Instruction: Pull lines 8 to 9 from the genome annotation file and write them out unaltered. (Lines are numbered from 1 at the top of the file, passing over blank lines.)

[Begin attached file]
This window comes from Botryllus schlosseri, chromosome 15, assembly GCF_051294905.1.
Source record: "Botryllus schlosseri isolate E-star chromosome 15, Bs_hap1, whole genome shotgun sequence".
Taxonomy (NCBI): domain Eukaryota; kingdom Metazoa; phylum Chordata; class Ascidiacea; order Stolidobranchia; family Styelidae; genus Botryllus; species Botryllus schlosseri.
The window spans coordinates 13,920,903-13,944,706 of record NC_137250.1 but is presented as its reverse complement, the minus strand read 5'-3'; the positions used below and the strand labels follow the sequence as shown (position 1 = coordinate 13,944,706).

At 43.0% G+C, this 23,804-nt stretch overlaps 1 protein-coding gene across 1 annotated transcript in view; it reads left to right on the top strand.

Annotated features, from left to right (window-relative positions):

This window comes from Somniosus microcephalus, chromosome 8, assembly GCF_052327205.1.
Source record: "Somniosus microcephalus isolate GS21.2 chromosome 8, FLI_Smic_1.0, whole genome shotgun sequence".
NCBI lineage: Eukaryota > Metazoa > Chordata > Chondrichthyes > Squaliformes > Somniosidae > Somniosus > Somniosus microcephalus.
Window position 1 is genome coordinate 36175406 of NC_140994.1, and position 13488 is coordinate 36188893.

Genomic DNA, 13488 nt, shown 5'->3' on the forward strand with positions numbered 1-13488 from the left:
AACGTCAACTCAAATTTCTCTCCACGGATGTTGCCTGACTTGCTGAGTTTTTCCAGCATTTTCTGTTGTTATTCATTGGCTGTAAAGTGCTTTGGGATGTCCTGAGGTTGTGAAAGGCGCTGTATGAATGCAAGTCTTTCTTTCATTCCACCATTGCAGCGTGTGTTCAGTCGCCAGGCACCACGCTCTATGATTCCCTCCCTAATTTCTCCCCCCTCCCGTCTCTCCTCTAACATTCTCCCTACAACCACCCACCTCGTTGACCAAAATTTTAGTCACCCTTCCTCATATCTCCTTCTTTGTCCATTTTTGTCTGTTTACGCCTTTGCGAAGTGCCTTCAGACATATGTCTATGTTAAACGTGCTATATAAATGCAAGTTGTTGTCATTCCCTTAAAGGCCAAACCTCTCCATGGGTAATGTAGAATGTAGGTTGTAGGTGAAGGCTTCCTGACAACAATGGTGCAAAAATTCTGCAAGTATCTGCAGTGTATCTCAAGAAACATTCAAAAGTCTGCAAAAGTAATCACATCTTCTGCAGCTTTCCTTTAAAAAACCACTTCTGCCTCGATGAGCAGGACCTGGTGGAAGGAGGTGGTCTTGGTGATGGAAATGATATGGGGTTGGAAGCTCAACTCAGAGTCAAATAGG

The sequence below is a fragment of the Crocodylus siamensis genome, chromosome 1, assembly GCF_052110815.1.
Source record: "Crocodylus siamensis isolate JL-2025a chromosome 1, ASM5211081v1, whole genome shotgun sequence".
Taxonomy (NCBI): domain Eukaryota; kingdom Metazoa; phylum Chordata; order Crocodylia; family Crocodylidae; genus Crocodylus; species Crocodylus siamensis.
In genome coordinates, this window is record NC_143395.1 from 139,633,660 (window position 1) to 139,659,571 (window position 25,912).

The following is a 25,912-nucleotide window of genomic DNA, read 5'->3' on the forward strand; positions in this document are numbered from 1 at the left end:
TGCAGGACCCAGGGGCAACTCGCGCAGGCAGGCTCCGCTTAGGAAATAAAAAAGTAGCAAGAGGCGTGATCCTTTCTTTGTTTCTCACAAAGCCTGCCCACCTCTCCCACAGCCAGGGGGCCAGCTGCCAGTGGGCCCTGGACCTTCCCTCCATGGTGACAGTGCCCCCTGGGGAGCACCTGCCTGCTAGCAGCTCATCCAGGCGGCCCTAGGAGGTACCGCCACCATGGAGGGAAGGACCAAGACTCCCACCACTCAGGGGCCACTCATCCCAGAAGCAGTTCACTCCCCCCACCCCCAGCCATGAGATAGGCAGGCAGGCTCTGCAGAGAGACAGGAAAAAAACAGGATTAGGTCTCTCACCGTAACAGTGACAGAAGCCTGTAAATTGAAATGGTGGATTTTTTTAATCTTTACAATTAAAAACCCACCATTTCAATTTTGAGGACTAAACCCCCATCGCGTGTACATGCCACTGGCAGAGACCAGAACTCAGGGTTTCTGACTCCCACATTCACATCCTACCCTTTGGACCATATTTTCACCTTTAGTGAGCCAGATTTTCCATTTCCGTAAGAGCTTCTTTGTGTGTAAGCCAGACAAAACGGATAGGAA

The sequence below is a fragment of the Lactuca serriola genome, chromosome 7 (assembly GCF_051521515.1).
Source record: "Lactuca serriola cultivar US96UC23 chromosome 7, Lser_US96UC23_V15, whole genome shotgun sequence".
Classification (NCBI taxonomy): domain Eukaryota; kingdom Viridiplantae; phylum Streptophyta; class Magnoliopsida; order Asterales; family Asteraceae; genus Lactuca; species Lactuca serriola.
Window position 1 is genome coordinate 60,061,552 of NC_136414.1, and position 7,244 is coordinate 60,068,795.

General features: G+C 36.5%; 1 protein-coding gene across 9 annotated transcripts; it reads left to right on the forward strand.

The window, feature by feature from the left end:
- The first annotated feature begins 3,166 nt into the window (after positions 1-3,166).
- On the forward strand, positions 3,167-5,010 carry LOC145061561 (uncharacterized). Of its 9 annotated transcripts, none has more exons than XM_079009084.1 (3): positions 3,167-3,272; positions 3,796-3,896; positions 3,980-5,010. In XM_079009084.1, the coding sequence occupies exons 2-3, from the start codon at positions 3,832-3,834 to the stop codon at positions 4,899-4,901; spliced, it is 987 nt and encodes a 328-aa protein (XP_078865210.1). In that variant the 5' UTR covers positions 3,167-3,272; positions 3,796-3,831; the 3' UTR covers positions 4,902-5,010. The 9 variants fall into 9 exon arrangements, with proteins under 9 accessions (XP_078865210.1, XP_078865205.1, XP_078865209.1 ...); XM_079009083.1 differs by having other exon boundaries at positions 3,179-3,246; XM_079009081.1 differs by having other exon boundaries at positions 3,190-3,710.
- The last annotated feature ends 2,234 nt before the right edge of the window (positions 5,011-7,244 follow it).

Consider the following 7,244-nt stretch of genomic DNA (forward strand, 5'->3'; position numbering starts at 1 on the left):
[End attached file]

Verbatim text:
Source record: "Somniosus microcephalus isolate GS21.2 chromosome 8, FLI_Smic_1.0, whole genome shotgun sequence".
NCBI lineage: Eukaryota > Metazoa > Chordata > Chondrichthyes > Squaliformes > Somniosidae > Somniosus > Somniosus microcephalus.